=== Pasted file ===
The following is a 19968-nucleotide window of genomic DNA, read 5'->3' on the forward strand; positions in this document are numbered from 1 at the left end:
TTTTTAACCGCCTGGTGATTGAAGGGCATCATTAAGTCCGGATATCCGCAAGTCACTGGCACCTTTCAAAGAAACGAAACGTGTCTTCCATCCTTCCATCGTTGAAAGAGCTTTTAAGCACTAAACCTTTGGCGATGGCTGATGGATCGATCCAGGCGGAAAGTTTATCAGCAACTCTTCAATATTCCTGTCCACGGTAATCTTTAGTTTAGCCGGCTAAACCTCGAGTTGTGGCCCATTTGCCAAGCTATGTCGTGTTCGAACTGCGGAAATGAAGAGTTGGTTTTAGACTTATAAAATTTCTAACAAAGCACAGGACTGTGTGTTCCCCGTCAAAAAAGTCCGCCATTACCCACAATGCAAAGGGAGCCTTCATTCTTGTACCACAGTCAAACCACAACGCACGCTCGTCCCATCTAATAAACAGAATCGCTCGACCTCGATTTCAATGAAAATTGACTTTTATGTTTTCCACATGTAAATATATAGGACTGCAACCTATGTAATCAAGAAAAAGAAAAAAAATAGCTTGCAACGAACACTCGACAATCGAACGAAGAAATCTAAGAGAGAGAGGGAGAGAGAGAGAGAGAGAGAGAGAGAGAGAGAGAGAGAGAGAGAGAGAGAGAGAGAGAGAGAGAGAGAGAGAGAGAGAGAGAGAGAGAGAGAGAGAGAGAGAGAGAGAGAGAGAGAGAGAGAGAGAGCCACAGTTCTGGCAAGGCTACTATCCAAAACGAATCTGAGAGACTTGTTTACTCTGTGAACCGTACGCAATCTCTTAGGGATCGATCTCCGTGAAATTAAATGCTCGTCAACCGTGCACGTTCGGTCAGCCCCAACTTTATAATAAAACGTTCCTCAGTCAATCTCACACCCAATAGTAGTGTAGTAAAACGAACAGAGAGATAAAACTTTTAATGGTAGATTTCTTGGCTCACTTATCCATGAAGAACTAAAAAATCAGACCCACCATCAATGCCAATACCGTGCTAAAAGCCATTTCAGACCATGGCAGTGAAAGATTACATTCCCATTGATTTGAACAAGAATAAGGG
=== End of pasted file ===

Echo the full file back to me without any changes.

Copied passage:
The following is a 19968-nucleotide window of genomic DNA, read 5'->3' on the forward strand; positions in this document are numbered from 1 at the left end:
TTTTTAACCGCCTGGTGATTGAAGGGCATCATTAAGTCCGGATATCCGCAAGTCACTGGCACCTTTCAAAGAAACGAAACGTGTCTTCCATCCTTCCATCGTTGAAAGAGCTTTTAAGCACTAAACCTTTGGCGATGGCTGATGGATCGATCCAGGCGGAAAGTTTATCAGCAACTCTTCAATATTCCTGTCCACGGTAATCTTTAGTTTAGCCGGCTAAACCTCGAGTTGTGGCCCATTTGCCAAGCTATGTCGTGTTCGAACTGCGGAAATGAAGAGTTGGTTTTAGACTTATAAAATTTCTAACAAAGCACAGGACTGTGTGTTCCCCGTCAAAAAAGTCCGCCATTACCCACAATGCAAAGGGAGCCTTCATTCTTGTACCACAGTCAAACCACAACGCACGCTCGTCCCATCTAATAAACAGAATCGCTCGACCTCGATTTCAATGAAAATTGACTTTTATGTTTTCCACATGTAAATATATAGGACTGCAACCTATGTAATCAAGAAAAAGAAAAAAAATAGCTTGCAACGAACACTCGACAATCGAACGAAGAAATCTAAGAGAGAGAGGGAGAGAGAGAGAGAGAGAGAGAGAGAGAGAGAGAGAGAGAGAGAGAGAGAGAGAGAGAGAGAGAGAGAGAGAGAGAGAGAGAGAGAGAGAGAGAGAGAGAGAGAGAGAGAGAGAGAGAGAGAGAGAGCCACAGTTCTGGCAAGGCTACTATCCAAAACGAATCTGAGAGACTTGTTTACTCTGTGAACCGTACGCAATCTCTTAGGGATCGATCTCCGTGAAATTAAATGCTCGTCAACCGTGCACGTTCGGTCAGCCCCAACTTTATAATAAAACGTTCCTCAGTCAATCTCACACCCAATAGTAGTGTAGTAAAACGAACAGAGAGATAAAACTTTTAATGGTAGATTTCTTGGCTCACTTATCCATGAAGAACTAAAAAATCAGACCCACCATCAATGCCAATACCGTGCTAAAAGCCATTTCAGACCATGGCAGTGAAAGATTACATTCCCATTGATTTGAACAAGAATAAGGG